A native of the northern state of Sonora, Mexico, Arturo Márquez began composing music at age 16.  The son of a violinist and mariachi, Márquez entered the National Conservatory of Music in Mexico City where he studied with pianist Carlos Barajas and Jose Juis Alcaráz ... followed by composition studies in Paris with Jacque Casterede, and a Fulbright scholarship to the California Insitute of the Arts where he studied with Morton Subotnik, Mel Powell, Lucky Mosko, and James Newton.

During the ensuing years he explored a range of musical styles - from latin to jazz to contemporary - a journey that continues to this day.  During the 1990's his inspiration for the series of compositions entitled Danzón was drawn from the traditional dancehall music of Veracruz, with its sensual infusion of Cuban and Haitian rhythms and syncopation.  Danzón No. 2, is one of the truly iconic works of contemporary classical music.  Often referenced as 'Mexico's second national anthem', the piece became wildly popular with audiences around the world during Gustavo Dudamel's triumphant European and US tours with the Simón Bolivar Youth Orchestra in 2007.

Márquez' work continues to be performed by a host of international orchestras and conductors including Gustavo Dudamel (Los Angeles Philharmonic Orchestra), Alondra de la Parra (Philharmonic Orchestra of the Americas), and Carlos Miguél Prieto (National Symphony of Mexico & Louisiana Philharmonic Orchestra).

Watch a performance of Gustavo Dudamel conducting Danzón No. 2 here.  



Ben graduated from the University of Texas at Austin with a degree in film, with subsequent graduate work in the Instituto de Estúdios Latinamericanos, the School of Architecture, and the MBA Program.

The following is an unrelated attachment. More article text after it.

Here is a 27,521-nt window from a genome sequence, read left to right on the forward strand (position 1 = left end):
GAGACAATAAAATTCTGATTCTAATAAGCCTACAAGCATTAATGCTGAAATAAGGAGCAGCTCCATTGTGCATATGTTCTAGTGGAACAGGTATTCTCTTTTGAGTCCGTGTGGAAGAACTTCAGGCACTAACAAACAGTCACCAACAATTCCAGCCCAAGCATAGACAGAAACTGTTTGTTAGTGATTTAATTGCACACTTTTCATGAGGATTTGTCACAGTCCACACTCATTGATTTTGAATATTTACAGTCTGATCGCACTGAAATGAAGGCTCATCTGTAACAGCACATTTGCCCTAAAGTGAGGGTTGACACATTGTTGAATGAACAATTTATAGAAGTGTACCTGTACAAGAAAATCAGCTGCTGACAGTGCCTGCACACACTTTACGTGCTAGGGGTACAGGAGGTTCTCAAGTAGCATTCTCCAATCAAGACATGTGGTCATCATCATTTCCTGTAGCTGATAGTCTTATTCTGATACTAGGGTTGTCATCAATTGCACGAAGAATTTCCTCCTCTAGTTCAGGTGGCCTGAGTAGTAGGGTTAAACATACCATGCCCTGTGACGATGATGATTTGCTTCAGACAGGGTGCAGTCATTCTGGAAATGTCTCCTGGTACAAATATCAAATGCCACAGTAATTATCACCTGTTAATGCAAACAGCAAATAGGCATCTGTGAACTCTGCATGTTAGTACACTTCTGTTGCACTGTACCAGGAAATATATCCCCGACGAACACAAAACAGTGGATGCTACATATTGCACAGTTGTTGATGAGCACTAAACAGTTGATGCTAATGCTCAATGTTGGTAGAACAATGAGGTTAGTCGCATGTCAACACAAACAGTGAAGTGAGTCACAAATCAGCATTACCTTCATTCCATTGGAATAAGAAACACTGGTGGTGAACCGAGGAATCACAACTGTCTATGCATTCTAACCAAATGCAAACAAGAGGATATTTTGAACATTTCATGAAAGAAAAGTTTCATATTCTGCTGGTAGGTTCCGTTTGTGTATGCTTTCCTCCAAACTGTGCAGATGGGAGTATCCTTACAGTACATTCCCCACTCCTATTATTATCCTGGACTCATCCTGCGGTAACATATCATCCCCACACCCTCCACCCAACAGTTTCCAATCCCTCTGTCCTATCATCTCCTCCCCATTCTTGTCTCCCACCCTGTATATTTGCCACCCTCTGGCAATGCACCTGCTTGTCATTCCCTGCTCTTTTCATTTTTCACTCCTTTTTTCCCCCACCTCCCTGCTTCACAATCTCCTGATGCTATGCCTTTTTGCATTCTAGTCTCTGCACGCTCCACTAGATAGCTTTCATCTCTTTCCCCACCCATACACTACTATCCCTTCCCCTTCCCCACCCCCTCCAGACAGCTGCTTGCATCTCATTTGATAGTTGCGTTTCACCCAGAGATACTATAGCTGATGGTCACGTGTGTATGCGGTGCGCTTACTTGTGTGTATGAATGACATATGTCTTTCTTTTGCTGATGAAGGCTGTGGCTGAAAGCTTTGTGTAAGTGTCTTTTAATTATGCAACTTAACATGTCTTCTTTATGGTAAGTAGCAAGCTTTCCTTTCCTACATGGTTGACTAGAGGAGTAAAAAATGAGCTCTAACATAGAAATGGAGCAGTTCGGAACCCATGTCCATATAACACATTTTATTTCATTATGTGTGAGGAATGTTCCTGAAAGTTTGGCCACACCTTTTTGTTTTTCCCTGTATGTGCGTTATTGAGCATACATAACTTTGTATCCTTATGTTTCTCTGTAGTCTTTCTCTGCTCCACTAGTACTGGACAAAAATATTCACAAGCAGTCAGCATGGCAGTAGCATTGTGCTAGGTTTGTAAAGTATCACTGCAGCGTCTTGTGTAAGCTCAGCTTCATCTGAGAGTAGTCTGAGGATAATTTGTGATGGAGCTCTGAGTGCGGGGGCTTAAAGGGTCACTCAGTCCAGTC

He has been involved as a producer and writer in both documentary and feature film production, and has produced numerous music television specials including CAROLE KING, ONE TO ONE, Benjamin Britten's CURLEW RIVER, and several Willie Nelson specials.  

He also produced FOR ALL MANKIND, a feature documentary about the Apollo moon missions which won both Audience Favorite and Jury Awards at the Sundance and Houston International Film Festivals, and was nominated for an Academy Award.  His first screenplay, OCEAN OF STORMS, was purchased by actor/producer/director Warren Beatty.  He has collaborated as a writer with Tony Bill (THE STING) and Tony Huston (THE DEAD).


Jackson is known for his Essence of Mexico Collection, in which he photographed the important festivals of more than 60 Indigenous Mexican folk cultures as they existed during the final decade of the millennium.  The resulting 76,124 image archive is shared by the Rockefeller Center for Latin American Art at the San Antonio Museum of Art and the Nettie Lee Benson Library and Latin American Collection, Institute of Latin American Studies at The University of Texas.  

He is also collaborating on a series of books with Artes de Mexico, Mexico's premier art publisher.  An exhibition celebrating this collection, CYCLES: Images of Mexican Festivals by George O. Jackson, Jr., was exhibited at the Smithsonian Institution's, National Museum of Natural History, Washington, D.C., September 2007 thru April 2008.  Jackson's work is represented in many private and corporate collections and has been exhibited at major museums nationally and internationally.